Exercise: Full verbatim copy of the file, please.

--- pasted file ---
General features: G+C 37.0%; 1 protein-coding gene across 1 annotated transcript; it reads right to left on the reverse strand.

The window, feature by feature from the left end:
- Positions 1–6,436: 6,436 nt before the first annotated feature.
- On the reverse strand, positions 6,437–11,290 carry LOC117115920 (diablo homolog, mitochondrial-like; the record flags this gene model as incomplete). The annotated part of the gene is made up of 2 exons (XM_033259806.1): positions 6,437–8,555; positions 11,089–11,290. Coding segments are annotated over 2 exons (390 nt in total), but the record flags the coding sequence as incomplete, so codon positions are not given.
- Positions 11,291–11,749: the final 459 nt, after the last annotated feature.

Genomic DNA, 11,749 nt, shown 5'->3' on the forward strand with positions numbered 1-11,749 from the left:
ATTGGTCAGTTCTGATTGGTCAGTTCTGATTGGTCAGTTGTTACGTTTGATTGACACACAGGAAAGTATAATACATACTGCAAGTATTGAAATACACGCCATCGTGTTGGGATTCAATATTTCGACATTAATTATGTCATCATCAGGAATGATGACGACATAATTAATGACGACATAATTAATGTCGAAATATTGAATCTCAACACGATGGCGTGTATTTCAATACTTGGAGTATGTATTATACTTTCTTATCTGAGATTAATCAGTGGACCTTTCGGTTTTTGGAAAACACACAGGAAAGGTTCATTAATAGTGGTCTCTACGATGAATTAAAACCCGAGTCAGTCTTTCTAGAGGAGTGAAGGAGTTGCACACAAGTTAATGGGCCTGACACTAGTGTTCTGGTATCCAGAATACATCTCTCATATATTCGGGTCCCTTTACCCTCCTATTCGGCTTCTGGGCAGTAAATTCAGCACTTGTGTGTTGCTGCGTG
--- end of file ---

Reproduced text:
General features: G+C 37.0%; 1 protein-coding gene across 1 annotated transcript; it reads right to left on the reverse strand.

The window, feature by feature from the left end:
- Positions 1–6,436: 6,436 nt before the first annotated feature.
- On the reverse strand, positions 6,437–11,290 carry LOC117115920 (diablo homolog, mitochondrial-like; the record flags this gene model as incomplete). The annotated part of the gene is made up of 2 exons (XM_033259806.1): positions 6,437–8,555; positions 11,089–11,290. Coding segments are annotated over 2 exons (390 nt in total), but the record flags the coding sequence as incomplete, so codon positions are not given.
- Positions 11,291–11,749: the final 459 nt, after the last annotated feature.

Genomic DNA, 11,749 nt, shown 5'->3' on the forward strand with positions numbered 1-11,749 from the left:
ATTGGTCAGTTCTGATTGGTCAGTTCTGATTGGTCAGTTGTTACGTTTGATTGACACACAGGAAAGTATAATACATACTGCAAGTATTGAAATACACGCCATCGTGTTGGGATTCAATATTTCGACATTAATTATGTCATCATCAGGAATGATGACGACATAATTAATGACGACATAATTAATGTCGAAATATTGAATCTCAACACGATGGCGTGTATTTCAATACTTGGAGTATGTATTATACTTTCTTATCTGAGATTAATCAGTGGACCTTTCGGTTTTTGGAAAACACACAGGAAAGGTTCATTAATAGTGGTCTCTACGATGAATTAAAACCCGAGTCAGTCTTTCTAGAGGAGTGAAGGAGTTGCACACAAGTTAATGGGCCTGACACTAGTGTTCTGGTATCCAGAATACATCTCTCATATATTCGGGTCCCTTTACCCTCCTATTCGGCTTCTGGGCAGTAAATTCAGCACTTGTGTGTTGCTGCGTG